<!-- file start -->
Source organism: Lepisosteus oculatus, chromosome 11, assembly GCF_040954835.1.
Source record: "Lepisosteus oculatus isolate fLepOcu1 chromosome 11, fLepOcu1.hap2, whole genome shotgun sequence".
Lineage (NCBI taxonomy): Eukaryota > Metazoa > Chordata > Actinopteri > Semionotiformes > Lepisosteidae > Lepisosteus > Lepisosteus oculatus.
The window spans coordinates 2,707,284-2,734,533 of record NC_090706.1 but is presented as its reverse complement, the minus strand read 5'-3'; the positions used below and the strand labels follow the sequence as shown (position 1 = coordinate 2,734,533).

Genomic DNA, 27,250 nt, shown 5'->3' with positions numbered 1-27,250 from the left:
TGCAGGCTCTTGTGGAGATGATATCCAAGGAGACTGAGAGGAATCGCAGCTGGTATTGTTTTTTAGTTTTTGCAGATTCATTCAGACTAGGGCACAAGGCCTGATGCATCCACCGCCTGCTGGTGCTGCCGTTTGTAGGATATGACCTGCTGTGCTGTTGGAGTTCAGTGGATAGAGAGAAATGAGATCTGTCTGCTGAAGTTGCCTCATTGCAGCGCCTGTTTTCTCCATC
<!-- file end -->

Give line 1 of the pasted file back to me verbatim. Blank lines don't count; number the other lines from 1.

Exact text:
Source organism: Lepisosteus oculatus, chromosome 11, assembly GCF_040954835.1.